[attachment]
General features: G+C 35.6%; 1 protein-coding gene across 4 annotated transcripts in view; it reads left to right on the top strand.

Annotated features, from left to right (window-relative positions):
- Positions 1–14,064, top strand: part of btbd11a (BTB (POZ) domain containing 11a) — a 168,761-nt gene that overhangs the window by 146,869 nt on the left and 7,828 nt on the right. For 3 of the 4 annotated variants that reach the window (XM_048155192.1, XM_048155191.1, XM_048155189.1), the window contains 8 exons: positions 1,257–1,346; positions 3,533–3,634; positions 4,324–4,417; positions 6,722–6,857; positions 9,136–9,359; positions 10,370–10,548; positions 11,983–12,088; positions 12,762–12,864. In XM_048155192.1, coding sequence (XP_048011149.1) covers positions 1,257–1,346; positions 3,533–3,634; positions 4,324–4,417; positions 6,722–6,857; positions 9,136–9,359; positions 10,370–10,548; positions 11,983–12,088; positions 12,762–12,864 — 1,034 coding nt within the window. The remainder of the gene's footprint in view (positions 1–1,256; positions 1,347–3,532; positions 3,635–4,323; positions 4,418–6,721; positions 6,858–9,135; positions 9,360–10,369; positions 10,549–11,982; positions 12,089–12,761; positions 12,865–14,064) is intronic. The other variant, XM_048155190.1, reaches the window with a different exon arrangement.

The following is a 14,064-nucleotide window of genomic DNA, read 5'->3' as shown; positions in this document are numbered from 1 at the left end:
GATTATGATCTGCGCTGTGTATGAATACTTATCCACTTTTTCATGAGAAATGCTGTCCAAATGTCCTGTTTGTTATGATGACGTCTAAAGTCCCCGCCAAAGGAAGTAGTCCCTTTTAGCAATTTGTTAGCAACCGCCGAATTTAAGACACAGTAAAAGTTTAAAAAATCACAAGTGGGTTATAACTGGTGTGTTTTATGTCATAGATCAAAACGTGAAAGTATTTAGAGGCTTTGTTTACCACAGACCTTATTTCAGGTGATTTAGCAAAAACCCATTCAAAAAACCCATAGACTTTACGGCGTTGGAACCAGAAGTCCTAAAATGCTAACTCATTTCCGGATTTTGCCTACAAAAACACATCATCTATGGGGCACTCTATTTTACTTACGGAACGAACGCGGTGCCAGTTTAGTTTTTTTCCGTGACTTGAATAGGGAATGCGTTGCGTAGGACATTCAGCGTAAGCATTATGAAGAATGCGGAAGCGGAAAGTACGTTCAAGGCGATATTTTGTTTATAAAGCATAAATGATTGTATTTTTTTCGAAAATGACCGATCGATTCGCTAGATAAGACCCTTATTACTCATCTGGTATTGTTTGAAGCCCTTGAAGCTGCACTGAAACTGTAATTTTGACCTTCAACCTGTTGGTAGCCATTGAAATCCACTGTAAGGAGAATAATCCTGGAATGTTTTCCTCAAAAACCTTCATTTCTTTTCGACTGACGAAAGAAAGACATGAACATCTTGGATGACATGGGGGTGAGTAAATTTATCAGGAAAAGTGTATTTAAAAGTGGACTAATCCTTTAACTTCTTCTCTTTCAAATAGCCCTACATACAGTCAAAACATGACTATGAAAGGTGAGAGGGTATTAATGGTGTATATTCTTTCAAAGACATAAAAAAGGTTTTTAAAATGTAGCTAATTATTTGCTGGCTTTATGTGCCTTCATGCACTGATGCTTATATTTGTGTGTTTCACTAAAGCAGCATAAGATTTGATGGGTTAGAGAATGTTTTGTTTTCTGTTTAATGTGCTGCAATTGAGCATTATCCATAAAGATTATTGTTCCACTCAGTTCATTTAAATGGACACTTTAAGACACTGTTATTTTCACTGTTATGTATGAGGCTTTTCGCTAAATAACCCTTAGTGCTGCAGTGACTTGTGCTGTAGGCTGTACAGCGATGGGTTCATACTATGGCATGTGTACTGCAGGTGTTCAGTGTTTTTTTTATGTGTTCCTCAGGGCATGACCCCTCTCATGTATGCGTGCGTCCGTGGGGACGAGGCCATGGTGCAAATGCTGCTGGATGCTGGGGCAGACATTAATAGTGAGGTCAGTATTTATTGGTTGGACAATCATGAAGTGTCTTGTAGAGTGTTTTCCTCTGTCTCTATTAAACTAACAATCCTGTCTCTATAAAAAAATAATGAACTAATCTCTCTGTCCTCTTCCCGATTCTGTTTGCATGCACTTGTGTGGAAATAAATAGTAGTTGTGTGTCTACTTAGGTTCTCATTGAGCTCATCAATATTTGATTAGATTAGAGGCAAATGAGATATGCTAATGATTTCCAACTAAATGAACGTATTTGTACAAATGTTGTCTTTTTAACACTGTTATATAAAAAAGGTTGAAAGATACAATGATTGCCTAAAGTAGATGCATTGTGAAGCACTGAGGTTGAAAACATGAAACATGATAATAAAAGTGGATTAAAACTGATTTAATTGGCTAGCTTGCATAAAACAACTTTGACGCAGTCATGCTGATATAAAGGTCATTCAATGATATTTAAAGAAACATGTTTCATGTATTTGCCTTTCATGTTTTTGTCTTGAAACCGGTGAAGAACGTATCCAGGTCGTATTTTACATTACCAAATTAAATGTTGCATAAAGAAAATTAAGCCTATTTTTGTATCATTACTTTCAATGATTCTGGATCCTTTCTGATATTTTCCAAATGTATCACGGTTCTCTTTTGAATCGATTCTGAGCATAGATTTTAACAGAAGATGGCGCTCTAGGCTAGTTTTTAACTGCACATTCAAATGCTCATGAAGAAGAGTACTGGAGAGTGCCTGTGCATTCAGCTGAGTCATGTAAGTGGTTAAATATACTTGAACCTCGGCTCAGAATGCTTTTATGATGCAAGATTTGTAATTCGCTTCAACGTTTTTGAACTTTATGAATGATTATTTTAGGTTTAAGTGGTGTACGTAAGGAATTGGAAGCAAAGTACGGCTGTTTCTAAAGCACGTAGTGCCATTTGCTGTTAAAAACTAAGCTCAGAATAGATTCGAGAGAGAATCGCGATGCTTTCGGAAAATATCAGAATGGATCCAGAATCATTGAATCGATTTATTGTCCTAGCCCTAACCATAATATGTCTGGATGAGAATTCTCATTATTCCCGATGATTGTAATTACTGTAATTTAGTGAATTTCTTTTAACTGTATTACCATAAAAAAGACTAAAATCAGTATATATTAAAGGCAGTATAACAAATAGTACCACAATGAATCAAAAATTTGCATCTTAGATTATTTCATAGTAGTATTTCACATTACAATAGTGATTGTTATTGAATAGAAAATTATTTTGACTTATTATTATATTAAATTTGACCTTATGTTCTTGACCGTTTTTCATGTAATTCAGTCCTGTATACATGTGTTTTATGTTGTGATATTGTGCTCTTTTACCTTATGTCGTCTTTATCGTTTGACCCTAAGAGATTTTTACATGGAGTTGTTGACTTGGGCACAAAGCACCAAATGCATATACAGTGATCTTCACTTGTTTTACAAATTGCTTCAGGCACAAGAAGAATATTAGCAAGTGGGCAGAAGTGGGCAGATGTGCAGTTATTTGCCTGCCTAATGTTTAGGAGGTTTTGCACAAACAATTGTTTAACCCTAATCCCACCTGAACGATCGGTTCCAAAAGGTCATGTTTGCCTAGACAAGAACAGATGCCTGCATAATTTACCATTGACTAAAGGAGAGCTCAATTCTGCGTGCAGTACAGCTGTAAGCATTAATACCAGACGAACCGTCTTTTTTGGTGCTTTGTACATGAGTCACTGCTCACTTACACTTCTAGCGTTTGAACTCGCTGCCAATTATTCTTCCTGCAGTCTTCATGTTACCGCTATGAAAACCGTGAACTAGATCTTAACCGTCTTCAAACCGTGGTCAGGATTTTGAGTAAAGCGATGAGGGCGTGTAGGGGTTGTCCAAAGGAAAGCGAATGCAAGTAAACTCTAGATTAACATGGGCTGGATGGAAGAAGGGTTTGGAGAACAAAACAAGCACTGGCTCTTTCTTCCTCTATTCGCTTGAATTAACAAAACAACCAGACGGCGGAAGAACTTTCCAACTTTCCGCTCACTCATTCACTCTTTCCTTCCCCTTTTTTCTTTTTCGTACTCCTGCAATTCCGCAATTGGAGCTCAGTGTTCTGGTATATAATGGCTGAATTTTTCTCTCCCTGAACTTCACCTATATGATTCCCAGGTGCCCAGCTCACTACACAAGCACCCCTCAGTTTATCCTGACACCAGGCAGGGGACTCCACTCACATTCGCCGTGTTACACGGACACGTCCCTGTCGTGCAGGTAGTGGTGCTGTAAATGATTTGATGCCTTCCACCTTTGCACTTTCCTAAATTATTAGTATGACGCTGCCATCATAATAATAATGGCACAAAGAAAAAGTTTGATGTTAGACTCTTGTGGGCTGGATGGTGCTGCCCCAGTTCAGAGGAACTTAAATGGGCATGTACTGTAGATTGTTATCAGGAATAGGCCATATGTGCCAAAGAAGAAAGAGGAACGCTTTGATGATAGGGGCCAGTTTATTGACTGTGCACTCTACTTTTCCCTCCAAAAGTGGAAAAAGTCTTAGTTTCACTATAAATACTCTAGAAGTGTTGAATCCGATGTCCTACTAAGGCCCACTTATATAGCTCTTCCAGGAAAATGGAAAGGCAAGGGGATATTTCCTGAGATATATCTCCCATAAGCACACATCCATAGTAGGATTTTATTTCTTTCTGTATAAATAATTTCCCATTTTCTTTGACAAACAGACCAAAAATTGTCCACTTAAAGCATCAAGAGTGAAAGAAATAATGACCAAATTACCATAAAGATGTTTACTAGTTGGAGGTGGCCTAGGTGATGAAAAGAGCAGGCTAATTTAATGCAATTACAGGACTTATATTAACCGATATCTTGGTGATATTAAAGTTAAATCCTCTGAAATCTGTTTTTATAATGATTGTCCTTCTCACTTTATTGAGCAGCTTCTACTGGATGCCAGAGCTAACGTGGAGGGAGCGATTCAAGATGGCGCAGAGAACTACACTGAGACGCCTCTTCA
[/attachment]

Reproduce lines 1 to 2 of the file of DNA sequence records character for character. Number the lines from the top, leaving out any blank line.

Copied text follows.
General features: G+C 35.6%; 1 protein-coding gene across 4 annotated transcripts in view; it reads left to right on the top strand.

Annotated features, from left to right (window-relative positions):